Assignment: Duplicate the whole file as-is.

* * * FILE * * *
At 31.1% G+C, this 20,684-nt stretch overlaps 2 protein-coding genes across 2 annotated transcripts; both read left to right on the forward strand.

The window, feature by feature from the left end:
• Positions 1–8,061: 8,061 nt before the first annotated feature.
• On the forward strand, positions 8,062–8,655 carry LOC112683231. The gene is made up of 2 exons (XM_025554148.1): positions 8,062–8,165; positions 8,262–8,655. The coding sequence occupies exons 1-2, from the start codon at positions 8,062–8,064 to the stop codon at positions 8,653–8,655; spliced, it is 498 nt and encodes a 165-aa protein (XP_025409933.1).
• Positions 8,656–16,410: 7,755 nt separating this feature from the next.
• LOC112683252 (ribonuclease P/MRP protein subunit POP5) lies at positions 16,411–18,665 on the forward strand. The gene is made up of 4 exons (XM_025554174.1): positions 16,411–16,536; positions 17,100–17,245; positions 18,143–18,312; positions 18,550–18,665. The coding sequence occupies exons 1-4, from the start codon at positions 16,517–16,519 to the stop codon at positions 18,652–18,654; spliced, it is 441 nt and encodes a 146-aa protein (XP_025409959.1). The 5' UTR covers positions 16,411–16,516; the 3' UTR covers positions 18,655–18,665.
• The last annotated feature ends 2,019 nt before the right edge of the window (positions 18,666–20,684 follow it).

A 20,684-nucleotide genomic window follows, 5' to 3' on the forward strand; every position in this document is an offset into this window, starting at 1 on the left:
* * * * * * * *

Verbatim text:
At 31.1% G+C, this 20,684-nt stretch overlaps 2 protein-coding genes across 2 annotated transcripts; both read left to right on the forward strand.

The window, feature by feature from the left end:
• Positions 1–8,061: 8,061 nt before the first annotated feature.
• On the forward strand, positions 8,062–8,655 carry LOC112683231. The gene is made up of 2 exons (XM_025554148.1): positions 8,062–8,165; positions 8,262–8,655. The coding sequence occupies exons 1-2, from the start codon at positions 8,062–8,064 to the stop codon at positions 8,653–8,655; spliced, it is 498 nt and encodes a 165-aa protein (XP_025409933.1).
• Positions 8,656–16,410: 7,755 nt separating this feature from the next.
• LOC112683252 (ribonuclease P/MRP protein subunit POP5) lies at positions 16,411–18,665 on the forward strand. The gene is made up of 4 exons (XM_025554174.1): positions 16,411–16,536; positions 17,100–17,245; positions 18,143–18,312; positions 18,550–18,665. The coding sequence occupies exons 1-4, from the start codon at positions 16,517–16,519 to the stop codon at positions 18,652–18,654; spliced, it is 441 nt and encodes a 146-aa protein (XP_025409959.1). The 5' UTR covers positions 16,411–16,516; the 3' UTR covers positions 18,655–18,665.
• The last annotated feature ends 2,019 nt before the right edge of the window (positions 18,666–20,684 follow it).

A 20,684-nucleotide genomic window follows, 5' to 3' on the forward strand; every position in this document is an offset into this window, starting at 1 on the left: